The undergrad physics curriculum includes the standard college sequence of calculus and differential equations. Many physics students take more math than this, or today, probably some computer science. We took a "physics" course called "theoretical physics" that filled some gaps in the math sequence, most notably multivariate calculus in cylindrical and spherical coordinates, path integrals, and some stuff like that. Specific upper level physics courses also introduced math topics as needed.
Graduate coursework re-iterated the same "theoretical physics" course, but it was called "mathematical methods." We used a textbook by Arfken, that covered the same multivariate calculus plus vector and tensor math. Finding out what the current textbook du jour is for this course, and perusing the table of contents, would give you a pretty good idea of what to expect.
I didn't go into scattering theory as a specialty, but we covered it in some of the other courses, and I remember doing difficult integrals and differential equations in spherical polar coordinates. The coursework quickly runs you out of problems that can be solved in closed form. I'd be shocked if the real work isn't done today with mostly numerical techniques.
You need to work up to (and through) Quantum Field Theory to understand this.
Thankfully, you don't need to be as good or as thorough as Gerard 't Hooft as you learn all those things!
QFT itself has many prerequisites; you need to be well versed in special relativity, electromagnetism, classical field theory and quantum mechanics to get a hold on it. Each of these areas have their own mathematical prerequisites, which include algebra and calculus, multivariable calculus, pdes, complex analysis and fourier analysis.
General relativity and string theory are also comparative to QFT in scope, prerequisite knowledge and utility in other areas of mathematical physics. You would need to learn these if you wanted to start reading a bit more broadly in scattering amplitudes or in another part of math phys, but you can go quite a long way in scattering amplitudes without too much of them.
As someone who has taught myself significantly more than formal education could, I know how valuable it is to have this sort of knowledge trail accessible. Much appreciated.
Do you have any guesses for what might be the connection between these two different scattering amplitudes in seemingly disconnected physical phenomenon?
Dixon et al. find a duality linking form factors and scattering amplitudes. Scattering amplitudes are written as a 'loop expansion', which you could think of as a bit like a Taylor expansion, and I think a remarkable feature of their result is that it appears to hold for all orders of this expansion. I've seen some results relating form factors and scattering amplitudes at only the first order of this expansion before.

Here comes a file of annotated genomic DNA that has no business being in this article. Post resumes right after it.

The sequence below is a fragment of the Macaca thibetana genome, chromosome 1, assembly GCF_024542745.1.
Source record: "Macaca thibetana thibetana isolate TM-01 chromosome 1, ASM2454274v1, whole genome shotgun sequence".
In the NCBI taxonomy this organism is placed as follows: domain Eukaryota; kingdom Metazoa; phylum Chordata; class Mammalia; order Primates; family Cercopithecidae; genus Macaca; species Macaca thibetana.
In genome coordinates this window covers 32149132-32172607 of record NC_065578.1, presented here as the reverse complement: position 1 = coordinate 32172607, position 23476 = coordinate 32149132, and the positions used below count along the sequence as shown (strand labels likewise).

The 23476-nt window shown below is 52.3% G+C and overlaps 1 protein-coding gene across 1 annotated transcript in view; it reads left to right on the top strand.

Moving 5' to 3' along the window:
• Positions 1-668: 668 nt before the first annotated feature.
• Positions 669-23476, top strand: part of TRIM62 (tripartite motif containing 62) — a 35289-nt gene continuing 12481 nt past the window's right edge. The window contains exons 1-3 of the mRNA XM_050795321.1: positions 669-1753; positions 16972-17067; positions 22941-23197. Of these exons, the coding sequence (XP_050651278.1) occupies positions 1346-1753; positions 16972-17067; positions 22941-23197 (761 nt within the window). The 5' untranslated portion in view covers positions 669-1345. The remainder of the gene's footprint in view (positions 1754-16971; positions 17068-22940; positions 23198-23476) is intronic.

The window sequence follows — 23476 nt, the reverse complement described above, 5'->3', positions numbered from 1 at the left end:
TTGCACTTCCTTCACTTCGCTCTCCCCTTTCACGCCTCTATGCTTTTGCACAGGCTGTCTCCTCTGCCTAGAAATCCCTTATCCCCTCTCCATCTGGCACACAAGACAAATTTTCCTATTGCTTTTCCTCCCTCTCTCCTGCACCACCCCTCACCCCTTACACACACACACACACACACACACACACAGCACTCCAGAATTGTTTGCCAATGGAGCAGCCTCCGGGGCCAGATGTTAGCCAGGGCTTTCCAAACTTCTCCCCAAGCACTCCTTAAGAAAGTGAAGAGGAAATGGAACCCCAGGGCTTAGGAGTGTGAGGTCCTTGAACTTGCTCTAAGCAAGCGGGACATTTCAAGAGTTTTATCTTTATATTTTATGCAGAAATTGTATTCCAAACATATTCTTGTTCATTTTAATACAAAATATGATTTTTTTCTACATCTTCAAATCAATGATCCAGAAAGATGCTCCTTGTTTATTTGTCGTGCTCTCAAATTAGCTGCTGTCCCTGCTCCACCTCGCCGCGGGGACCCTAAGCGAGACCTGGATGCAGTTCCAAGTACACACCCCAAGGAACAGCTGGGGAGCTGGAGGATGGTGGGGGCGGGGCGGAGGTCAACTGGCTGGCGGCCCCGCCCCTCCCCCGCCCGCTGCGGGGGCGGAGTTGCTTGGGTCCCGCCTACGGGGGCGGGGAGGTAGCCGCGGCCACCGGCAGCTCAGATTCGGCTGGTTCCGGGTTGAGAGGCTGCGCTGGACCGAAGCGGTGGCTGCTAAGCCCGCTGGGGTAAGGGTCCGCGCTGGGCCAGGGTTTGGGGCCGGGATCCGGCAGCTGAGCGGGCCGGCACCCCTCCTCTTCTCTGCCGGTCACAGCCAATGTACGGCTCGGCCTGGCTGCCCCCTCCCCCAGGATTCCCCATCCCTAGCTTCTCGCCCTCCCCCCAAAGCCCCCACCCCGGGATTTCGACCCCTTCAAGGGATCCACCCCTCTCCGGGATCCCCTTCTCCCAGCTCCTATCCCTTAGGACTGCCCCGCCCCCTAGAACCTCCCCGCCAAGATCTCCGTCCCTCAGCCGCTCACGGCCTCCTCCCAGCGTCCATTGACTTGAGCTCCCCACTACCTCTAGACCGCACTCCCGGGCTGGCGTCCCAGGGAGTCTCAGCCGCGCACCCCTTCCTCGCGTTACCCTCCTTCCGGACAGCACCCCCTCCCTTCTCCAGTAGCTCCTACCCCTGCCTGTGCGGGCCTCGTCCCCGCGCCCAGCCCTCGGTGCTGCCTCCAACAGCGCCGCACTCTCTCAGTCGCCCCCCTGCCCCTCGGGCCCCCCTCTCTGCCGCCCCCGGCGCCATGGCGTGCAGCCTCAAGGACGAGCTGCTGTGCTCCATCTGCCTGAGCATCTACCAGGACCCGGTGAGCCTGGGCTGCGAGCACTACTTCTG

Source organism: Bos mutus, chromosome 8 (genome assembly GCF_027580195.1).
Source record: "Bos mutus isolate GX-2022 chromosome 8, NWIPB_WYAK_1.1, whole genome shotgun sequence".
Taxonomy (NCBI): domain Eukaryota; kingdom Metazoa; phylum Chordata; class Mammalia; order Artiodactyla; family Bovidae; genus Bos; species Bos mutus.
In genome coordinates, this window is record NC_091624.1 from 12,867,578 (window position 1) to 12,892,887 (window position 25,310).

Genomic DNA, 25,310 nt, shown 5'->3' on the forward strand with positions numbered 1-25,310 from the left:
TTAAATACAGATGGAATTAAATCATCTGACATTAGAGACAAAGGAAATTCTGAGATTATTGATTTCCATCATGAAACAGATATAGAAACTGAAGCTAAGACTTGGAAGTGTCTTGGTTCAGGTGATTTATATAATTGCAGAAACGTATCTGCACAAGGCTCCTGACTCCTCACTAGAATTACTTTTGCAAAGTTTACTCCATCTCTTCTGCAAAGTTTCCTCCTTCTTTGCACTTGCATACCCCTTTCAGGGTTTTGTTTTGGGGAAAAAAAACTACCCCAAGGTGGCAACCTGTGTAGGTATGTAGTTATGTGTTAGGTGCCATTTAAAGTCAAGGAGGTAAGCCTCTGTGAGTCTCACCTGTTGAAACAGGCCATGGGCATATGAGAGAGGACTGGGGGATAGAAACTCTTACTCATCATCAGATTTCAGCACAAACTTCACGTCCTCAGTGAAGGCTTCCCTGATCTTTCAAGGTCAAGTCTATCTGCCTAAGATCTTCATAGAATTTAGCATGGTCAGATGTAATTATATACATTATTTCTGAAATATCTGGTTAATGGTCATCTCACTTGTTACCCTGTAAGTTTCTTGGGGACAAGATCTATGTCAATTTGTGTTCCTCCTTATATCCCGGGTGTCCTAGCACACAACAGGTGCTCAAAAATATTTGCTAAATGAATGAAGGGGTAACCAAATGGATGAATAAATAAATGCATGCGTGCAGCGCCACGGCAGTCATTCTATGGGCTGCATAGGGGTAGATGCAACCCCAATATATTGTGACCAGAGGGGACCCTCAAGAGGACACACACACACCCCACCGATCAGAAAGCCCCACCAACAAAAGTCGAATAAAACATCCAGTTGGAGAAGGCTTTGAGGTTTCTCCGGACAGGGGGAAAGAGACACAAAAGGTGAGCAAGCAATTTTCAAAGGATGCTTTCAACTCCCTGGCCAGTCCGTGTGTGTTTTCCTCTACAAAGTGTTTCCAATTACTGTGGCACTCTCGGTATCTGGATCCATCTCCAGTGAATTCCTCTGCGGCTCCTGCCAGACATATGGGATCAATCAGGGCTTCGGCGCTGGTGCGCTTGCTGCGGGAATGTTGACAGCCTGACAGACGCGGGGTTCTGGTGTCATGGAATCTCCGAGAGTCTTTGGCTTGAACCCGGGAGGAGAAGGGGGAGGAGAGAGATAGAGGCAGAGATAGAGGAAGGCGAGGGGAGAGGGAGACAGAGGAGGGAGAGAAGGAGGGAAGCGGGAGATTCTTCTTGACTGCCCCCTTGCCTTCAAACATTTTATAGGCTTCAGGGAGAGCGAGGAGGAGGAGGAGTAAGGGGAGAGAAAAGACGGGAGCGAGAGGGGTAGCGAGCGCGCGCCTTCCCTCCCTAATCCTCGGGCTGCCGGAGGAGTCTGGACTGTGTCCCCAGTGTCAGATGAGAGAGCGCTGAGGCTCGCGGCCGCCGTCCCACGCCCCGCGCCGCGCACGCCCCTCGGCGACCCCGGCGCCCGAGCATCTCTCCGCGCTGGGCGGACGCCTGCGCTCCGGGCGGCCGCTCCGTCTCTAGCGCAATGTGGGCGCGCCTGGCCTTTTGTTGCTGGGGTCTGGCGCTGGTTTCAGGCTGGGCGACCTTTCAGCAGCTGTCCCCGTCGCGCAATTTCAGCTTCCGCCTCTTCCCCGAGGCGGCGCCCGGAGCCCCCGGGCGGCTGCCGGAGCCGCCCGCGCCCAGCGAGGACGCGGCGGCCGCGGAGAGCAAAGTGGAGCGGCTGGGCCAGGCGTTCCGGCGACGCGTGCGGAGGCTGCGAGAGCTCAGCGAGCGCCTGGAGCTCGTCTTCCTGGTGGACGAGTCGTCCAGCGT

Their result is based on a mathematical observation that the functions that the scattering amplitudes are built from at each loop order (called polylogarithms) have a natural operation on them called the 'antipodal map', and in applying this operation to every polylogarithm in the amplitude they recover the form factor. It's intuitive to me that if the mathematical building blocks of your amplitude behave nicely under some operation, you might expect the amplitude to have nice properties under that operation also.
So it's clear mathematically why this new relationship exists, and I guess the question is, 'what does it mean physically?'. Dixon et al. comment that they don't know, and I don't really have any thoughts on this either. What I can say is that, over the last 20 or 30 years there have been many different discoveries of duality between seemingly disparate areas of mathematical physics. The first and most famous was the AdS-CFT relationship which relates gravity to gauge theory, and there is lots of work in amplitudes currently on a different relationship which writes gravitational physics as the square of physics in gauge theory. There are many others.
So, my experience working in the field has taught me that there are many unexpected dualities and relationships between different physical theories, and that nature is more deeply connected at a fundamental level than is indicated by the initial (apparently disparate) mathematical formulations of those theories.
This appears to be a development in a toy model. It might or might not apply to the standard model.
Still, at least it isn't a condensed matter experiment being misconstrued as a particle physics breakthrough.
Hey don't throw shade on quasiparticles, they're people too.
As far as I can tell, protons and neutrons are quark-gluon quasiparticles, but we’re happy to call studying protons and neutrons “particle physics”.
> complicated system such as a solid behaves as if it contained different weakly interacting particles in vacuum
That is, this description fits protons and neutrons relative to quarks and gluons: very cold quark-gluon regions behave as if protons and neutrons exist.
Protons and neutrons, on the other hand, exist in free space. You can accelerate protons and fire them at the moon (or whatever). You can't do that with phonons or electron holes. They are composite particles (not fundamental) but they aren't quasiparticles.
(quarks, weirdly, can't exist in free space. If you try to pull a proton apart you will have to put so much energy into it that you generate more quarks which then immediately couple up with the proton's quarks, possibly in a novel combination producing new composite particles. So you have to study composite particles to study quarks)